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From Wikipedia, the free encyclopedia

UENJU02JK30JY05JJ01
G16 H17
Ueno Station

上野駅
Ueno Station Main Building.jpg
Main building of the station
Location7 Ueno (JR Station)
3 Higashi-Ueno (Tokyo Metro)
Taitō, Tokyo
Japan
Operated by
Line(s)
Connections
History
Opened28 July 1883
Services
Preceding station JR East Following station
Tokyo
Terminus
Tōhoku Shinkansen
(limited service)
Ōmiya
Tōhoku Shinkansen
(limited service)
Ōmiya
toward Morioka
Tōhoku Shinkansen Ōmiya
toward Kōriyama
Yamagata Shinkansen
Tsubasa
Ōmiya
toward Shinjō
Akita Shinkansen
Komachi
Ōmiya
toward Akita
Jōetsu Shinkansen Ōmiya
toward Niigata
Jōetsu Shinkansen Ōmiya
Hokuriku Shinkansen Ōmiya
toward Kanazawa
Hokuriku Shinkansen Ōmiya
toward Nagano
Other services
JY JK JU JJ G H
Preceding station JR East Following station
Okachimachi
JY04
Next clockwise
Yamanote Line Uguisudani
JY06
Next counter-clockwise
Akihabara
AKBJK28
toward Yokohama
Keihin-Tōhoku Line
     Rapid (weekdays)
Tabata
JK34
toward Ōmiya
Okachimachi
JK29
toward Yokohama
Keihin-Tōhoku Line
     Rapid (weekends / holidays)
Keihin-Tōhoku Line
     Local
Uguisudani
JK31
toward Ōmiya
Terminus Akagi Akabane
ABNJU04
toward Maebashi
Kusatsu Akabane
ABNJU04
Minakami Akabane
ABNJU04
toward Minakami
Utsunomiya / Takasaki Lines
     Commuter Rapid
Oku
JU03
Tokyo
TYOJT01JU01
(through to Tokaido Main Line)
Terminus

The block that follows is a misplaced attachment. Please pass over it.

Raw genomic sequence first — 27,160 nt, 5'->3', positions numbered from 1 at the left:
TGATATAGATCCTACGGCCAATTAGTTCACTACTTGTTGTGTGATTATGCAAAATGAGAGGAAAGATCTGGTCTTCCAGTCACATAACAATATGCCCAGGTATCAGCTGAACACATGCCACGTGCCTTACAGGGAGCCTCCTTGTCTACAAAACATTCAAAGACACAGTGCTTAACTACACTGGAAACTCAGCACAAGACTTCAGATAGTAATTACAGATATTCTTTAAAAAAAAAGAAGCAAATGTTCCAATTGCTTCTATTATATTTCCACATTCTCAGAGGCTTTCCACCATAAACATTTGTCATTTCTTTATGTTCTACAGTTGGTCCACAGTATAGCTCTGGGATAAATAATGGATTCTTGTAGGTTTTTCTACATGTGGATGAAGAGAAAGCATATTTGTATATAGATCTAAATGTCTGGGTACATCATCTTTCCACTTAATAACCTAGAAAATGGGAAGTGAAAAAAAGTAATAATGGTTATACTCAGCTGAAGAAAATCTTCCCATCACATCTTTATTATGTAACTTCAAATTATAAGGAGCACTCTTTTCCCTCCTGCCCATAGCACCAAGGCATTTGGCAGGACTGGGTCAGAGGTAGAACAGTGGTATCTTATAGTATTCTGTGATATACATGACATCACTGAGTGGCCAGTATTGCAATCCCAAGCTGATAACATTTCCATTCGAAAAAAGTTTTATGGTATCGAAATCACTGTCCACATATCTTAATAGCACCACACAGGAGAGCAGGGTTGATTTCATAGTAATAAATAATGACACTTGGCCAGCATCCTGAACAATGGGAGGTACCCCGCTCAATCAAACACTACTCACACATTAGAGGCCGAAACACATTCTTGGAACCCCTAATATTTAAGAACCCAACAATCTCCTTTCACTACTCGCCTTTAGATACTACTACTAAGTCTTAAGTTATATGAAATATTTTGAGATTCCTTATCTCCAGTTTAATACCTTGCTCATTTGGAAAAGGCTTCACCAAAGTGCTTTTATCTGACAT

Utsunomiya / Takasaki Lines
Rapid Rabbit & Urban
Akabane
ABNJU04
Utsunomiya / Takasaki Lines
     Local & Rapid Acty
Oku
JU03
toward Kuroiso or Takasaki
Tokyo
TYOJT01JU01
toward Shinagawa
Hitachi Kashiwa
JJ07
(limited service)
toward Iwaki
Tokiwa Nippori
NPRJJ02

(limited service)
toward Iwaki
Jōban Line
     Special Rapid
Nippori
NPRJJ02
toward Tsuchiura
Jōban Line
Local-Futsuu
Nippori
NPRJJ02
toward Sendai
Jōban Line
Rapid
Nippori
NPRJJ02
toward Toride
Preceding station Tokyo Metro Following station
Ueno-hirokoji
G15
toward Shibuya
Ginza Line Inaricho
G17
toward Asakusa
Naka-okachimachi
H16
Hibiya Line Iriya
H18
toward Kita-Senju
Location
Ueno Station is located in Special wards of Tokyo
Ueno Station
Ueno Station
Location within Special wards of Tokyo
Ueno Station is located in Tokyo
Ueno Station
Ueno Station
Ueno Station (Tokyo)
Ueno Station is located in Japan
Ueno Station
Ueno Station
Ueno Station (Japan)

Ueno Station (上野駅, Ueno-eki) is a major railway station in Tokyo's Taitō ward. It is the station used to reach the Ueno district and Ueno Park—which contains Tokyo National Museum, The National Museum of Western Art, Ueno Zoo, Tokyo University of the Arts and other famous cultural facilities. A major commuter hub, it is also the traditional terminus for long-distance trains from northern Japan, although with the extension of the Shinkansen lines to Tokyo Station this role has diminished in recent years. A similar extension of conventional lines extended the Takasaki Line, Utsunomiya Line and Joban Line to Tokyo Station via the Ueno-Tokyo Line in March 2015, using existing little-used tracks and a new viaduct.[1]

Ueno Station is close to Keisei-Ueno Station, the Tokyo terminus of the Keisei Main Line to Narita Airport Station.

YouTube Encyclopedic

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  • ✪ 【Narita International Airport#7】Go to downtown Ueno by Keisei Skyliner
  • ✪ HISTORY OF UENO STATION | 上野駅
  • ✪ Keisei Skyliner Narita Airport to Ueno 🚆 Tokyo Airport Express Train Report JAPAN
  • ✪ JR Ueno Station (JR 上野駅), Ueno District, Tokyo Metropolis, Japan
  • ✪ Shinkansen Collection at Ueno Station Japan

Transcription

Contents

Lines

This station is served by the following lines:

As this station was the traditional point of arrival and departure for journeys to northern Japan, it became the inspiration for many poems and song lyrics, including a famous poem by Ishikawa Takuboku. There is a memorial plate about this poem in the station.